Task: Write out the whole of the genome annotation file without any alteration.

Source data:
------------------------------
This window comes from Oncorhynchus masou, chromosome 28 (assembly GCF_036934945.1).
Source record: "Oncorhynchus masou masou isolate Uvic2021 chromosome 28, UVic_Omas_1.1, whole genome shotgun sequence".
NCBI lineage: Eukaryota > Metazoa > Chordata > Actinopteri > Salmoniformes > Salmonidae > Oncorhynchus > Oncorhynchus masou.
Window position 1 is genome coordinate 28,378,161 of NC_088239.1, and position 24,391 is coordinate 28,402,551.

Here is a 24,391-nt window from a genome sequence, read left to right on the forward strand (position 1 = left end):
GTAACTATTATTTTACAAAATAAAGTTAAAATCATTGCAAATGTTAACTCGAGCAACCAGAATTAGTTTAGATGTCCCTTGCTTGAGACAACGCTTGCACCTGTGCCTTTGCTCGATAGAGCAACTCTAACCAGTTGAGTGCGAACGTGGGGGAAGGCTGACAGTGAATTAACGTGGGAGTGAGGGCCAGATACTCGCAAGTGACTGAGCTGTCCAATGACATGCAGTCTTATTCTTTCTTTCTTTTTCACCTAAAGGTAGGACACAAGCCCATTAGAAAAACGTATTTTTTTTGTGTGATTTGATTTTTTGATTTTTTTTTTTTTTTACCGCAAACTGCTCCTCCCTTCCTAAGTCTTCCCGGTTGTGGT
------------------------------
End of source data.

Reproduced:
This window comes from Oncorhynchus masou, chromosome 28 (assembly GCF_036934945.1).
Source record: "Oncorhynchus masou masou isolate Uvic2021 chromosome 28, UVic_Omas_1.1, whole genome shotgun sequence".
NCBI lineage: Eukaryota > Metazoa > Chordata > Actinopteri > Salmoniformes > Salmonidae > Oncorhynchus > Oncorhynchus masou.
Window position 1 is genome coordinate 28,378,161 of NC_088239.1, and position 24,391 is coordinate 28,402,551.

Here is a 24,391-nt window from a genome sequence, read left to right on the forward strand (position 1 = left end):
GTAACTATTATTTTACAAAATAAAGTTAAAATCATTGCAAATGTTAACTCGAGCAACCAGAATTAGTTTAGATGTCCCTTGCTTGAGACAACGCTTGCACCTGTGCCTTTGCTCGATAGAGCAACTCTAACCAGTTGAGTGCGAACGTGGGGGAAGGCTGACAGTGAATTAACGTGGGAGTGAGGGCCAGATACTCGCAAGTGACTGAGCTGTCCAATGACATGCAGTCTTATTCTTTCTTTCTTTTTCACCTAAAGGTAGGACACAAGCCCATTAGAAAAACGTATTTTTTTTGTGTGATTTGATTTTTTGATTTTTTTTTTTTTTTACCGCAAACTGCTCCTCCCTTCCTAAGTCTTCCCGGTTGTGGT